Infected USBs Tricking ATMs & Other Tech Headlines for 1/6-1/10

by Modis on January 10, 2014

Infected USBs Trick ATMs into Spitting Out Money

During the Chaos Computing Congress on December 28 in Hamburg, Germany, it was revealed that criminals were using infected USB devices to rob numerous ATMs on a spree last summer. ATMs have been under attack for decades, but the fact that they use older software makes it even easier for hackers to break into the systems. The ATMs ran Windows XP. Bankers noticed the installation of malware, but also noticed the attempts to patch up security holes so they could go unnoticed. This enabled machines to be hacked multiple times. All it required was the use of a 12-digit code to reveal how much money, including bill denominations, was in the machine. The machine would display a menu that would allow the hacker to choose the bills it wanted dispensed. Before it could work, a second code was required, so hackers had to call someone else involved, and the code had to be entered within three minutes or the prompt would disappear.

CentOS Project and Red Hat Band Together for Faster Open Source Innovation

Red Hat, Inc. the leading company behind open source software and the CentOS Project announced they are joining forces to build a new CentOS to drive forward development and adoption of cutting edge open source technologies. The partnership will strengthen Red Hat’s business model, by extending development. The partnership is expected to accelerate development of enterprise-solutions for customers and partners. Together, they expect to build CentOS into something that will help open source developers, and encourage community development. It will expand on efforts to collaborate with other open source projects including: OpenShift, Origin, Gluster, and RDO.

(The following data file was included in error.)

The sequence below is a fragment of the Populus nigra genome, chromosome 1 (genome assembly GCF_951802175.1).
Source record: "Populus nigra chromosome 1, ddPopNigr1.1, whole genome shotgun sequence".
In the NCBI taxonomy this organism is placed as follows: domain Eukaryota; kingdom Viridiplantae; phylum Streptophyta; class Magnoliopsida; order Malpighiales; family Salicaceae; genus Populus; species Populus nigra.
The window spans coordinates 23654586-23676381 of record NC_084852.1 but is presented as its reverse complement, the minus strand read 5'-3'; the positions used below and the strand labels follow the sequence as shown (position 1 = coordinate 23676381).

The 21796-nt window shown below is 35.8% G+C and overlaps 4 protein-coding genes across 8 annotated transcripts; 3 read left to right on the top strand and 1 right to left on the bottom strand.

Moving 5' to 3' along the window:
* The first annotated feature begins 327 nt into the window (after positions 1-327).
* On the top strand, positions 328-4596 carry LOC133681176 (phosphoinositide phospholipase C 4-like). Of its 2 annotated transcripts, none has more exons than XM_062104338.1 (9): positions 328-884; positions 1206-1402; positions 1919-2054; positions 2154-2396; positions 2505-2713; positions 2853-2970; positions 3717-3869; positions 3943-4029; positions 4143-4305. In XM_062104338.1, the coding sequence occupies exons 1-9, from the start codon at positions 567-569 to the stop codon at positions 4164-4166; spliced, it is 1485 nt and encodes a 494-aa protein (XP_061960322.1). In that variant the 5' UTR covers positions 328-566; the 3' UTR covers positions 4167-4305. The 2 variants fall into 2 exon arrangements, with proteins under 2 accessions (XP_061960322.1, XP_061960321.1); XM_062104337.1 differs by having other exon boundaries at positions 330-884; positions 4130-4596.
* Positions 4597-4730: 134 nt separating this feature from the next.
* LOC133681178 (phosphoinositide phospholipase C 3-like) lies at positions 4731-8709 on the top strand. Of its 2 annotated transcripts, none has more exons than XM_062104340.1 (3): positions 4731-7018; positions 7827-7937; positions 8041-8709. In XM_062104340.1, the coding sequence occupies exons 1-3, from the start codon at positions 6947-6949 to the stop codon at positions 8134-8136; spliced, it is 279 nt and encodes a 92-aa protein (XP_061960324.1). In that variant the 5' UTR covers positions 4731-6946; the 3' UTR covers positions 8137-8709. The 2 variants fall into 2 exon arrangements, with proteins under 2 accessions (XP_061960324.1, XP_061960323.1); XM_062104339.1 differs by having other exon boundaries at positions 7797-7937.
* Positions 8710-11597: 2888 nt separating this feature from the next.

Google to Promote Royalty Free Video Codec Alternative for YouTube

Though the VP8, the first royalty-free video codec attempt from Google, did not gain the expected traction, they are going to the Consumer Electronics Show in Las Vegas, to debut the VP9 codec. This codec will be promoted as an alternative to H.265, which is capable of streaming 4K, or ultra-high definition, video on YouTube, with less bandwidth demand. Google is said to have the support of many manufacturing partners, including: Intel, ARM, Marvell, Nvidia, Sony, Samsung, Sharp, Broadcom, and Toshiba. Though it has been in development for a long time, Google says it does not intend to replace H.265 completely, but wants to use this as a royalty-free alternative to alleviate bandwidth issues associated with streaming 4K content.

GitHub Traffic Analytics Gives Developers Insight into Project Interest

This week, GitHub is introducing their Traffic Analytics service, to provide users with information about where visitors are coming from and what content they are looking at. Using this capability, developers using GitHub to manage their development projects can find out how many people are coming to them from websites such as Stackoverflow or Google, compared to previously only having access to information that included the questions being opened. The service will not only help developers see who is interested in their projects, but will also provide better social interaction among the development community. This is an improvement upon the analytics data that was briefly available to GitHub users in 2008.

Linksys Resurrecting Classic Blue Router

A year after purchasing the Linksys home networking division from Cisco, Belkin has re-introduced the design of what it called “the best-selling router of all time” with the introduction of the latest wireless technology. The WRT45G was first released in December 2002, and the black and blue design is an instantly recognizable product among consumers. The new designed was unveiled at the 2014 Consumer Electronics Show. It should be available in the spring, for $299.99. The new device, WRT1900AC Dual Band Wi-Fi Router, has been updated to support the 802.11ac Wi-Fi standard, and sports a dual-core 1.2 GHz processor, along with four removable antennas, eSata and USB 2.0/3.0 ports, and four gigabit LAN ports. Linksys says the maximum throughput will be “up to 1.3Gbps on the 5GHz band and up to 600mbps on the 2.4GHz band.”

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